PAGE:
Ten Questions With Orcas

Vieo Abiungo
Monty Adkins
Bersarin Quartett
Black Eagle Child
Brother Sun, Sister Moon
Bryter Layter
Claro Intelecto
Cock And Swan
J. Crunch & H. Nakamura
G. Davis & F.-Marie Uitti
Gareth Dickson
Roger Doyle
Ex Confusion
Fear Falls Burning
Greg Haines
Nina Kraviz
Listening Mirror
Markus Mehr
Matt Northrup
S. Peters & S. Roden
Riverz End
School of Seven Bells
Yoshinori Takezawa
Manuel Tur
Robert Turman

Compilations / Mixes

Evy Jane
Father You See Queen
Tevo Howard
Mr. Beatnick
Tony Ollivierra
Spargel Trax

Windmill • Waterwheel

Monty Adkins: Four Shibusa

What's one way to immediately catch your listener's attention and distinguish your work from that of other composers? An arresting choice of instrumentation is certainly one way of going about it, and it's something Monty Adkins knows all too well, based on the evidence of his latest full-length collection Four Shibusa. The clarinet playing of Jonathan Sage and Heather Roche is, in fact, the first sound one hears, and consequently the listener's attention is engaged from the album's outset. And though the Japanese term ‘shibusa' refers to the fundamental simplicity and beauty in everyday objects, the music on the forty-four-minute recording isn't so minimal that it features clarinet playing only, no matter how prominently Sage and Roche are featured. That's because Adkins embeds their playing within four settings whose arrangements constitute fully formed electronic soundworlds of generally restrained character yet nevertheless sophisticated design.

In keeping with its title, “Sendai Threnody” is mournful in tone, with the clarinets weaving in and around one another, sometimes separately and at other times in unison as they make their way slowly through terrain that's so understated it at times seems to vanish altogether. Meditative, too, is “Entangled Symmetries,” which shifts the focus entirely to electronic sounds while still generating an atmosphere of melancholy, even supplication, during its eleven-minute running time. The third setting, “Kyoto Roughcut,” establishes a balance between woodwinds and electronics, with both sounds equally integral to the gradual expansion of sound as the material undertakes measured steps towards a climax. The closing piece, “Permutations,” again positions the clarinet at the forefront, this time with shimmering and ethereal electronics as a backdrop, while staying true to the overall meditative character of the album as a whole. Here and elsewhere, the clarinetists don't solo in any free-flowing, improvisatory sense but instead produce long tones that blend naturally with the backgrounds.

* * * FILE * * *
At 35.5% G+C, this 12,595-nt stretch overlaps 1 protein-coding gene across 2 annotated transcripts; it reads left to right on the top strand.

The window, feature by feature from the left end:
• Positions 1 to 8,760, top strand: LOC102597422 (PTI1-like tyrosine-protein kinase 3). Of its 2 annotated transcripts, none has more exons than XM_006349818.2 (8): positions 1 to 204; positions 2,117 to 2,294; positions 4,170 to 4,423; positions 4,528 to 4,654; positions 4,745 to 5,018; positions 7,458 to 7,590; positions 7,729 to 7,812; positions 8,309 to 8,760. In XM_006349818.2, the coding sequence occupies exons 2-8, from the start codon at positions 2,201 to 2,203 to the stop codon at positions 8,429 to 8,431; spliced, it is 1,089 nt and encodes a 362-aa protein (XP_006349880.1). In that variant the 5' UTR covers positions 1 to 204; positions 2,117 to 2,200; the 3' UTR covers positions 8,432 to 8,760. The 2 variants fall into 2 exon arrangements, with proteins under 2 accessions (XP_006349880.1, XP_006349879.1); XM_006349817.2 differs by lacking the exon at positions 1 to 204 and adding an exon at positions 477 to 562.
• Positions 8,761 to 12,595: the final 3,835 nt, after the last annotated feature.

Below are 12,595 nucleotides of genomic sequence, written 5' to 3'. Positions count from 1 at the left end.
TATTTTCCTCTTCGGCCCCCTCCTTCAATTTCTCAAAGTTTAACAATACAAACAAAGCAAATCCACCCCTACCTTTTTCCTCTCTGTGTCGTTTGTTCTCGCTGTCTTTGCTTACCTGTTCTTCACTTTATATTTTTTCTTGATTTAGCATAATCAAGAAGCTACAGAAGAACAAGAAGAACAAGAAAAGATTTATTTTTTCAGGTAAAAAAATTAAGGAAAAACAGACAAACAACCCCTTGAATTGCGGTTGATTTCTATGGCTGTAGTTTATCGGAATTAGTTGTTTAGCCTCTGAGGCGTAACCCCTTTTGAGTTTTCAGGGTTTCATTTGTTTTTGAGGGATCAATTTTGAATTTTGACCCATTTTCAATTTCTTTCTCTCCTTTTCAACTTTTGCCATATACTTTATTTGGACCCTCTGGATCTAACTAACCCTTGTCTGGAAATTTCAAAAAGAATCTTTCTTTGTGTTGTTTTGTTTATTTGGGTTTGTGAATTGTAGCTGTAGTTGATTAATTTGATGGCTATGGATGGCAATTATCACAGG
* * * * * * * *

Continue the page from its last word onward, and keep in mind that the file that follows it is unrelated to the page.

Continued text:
Adkins, who was educated at Pembroke College, Cambridge, smartly modulates the balance between sounds from one setting to the next, thereby generating contrast and keeping the listener involved. Four Shibusa continues on in the direction he has pursued in recent years and that was recently captured on his 2011 Audiobulb release fragile.flicker.fragment, specifically one focusing on minimalism and immersive listening and drawing upon ambient, electro-acoustic, and experimental electronic music As a result, one could just as easily imagine seeing Adkins material issued on Hypnos and Palace of Lights as much as Audiobulb.

April 2012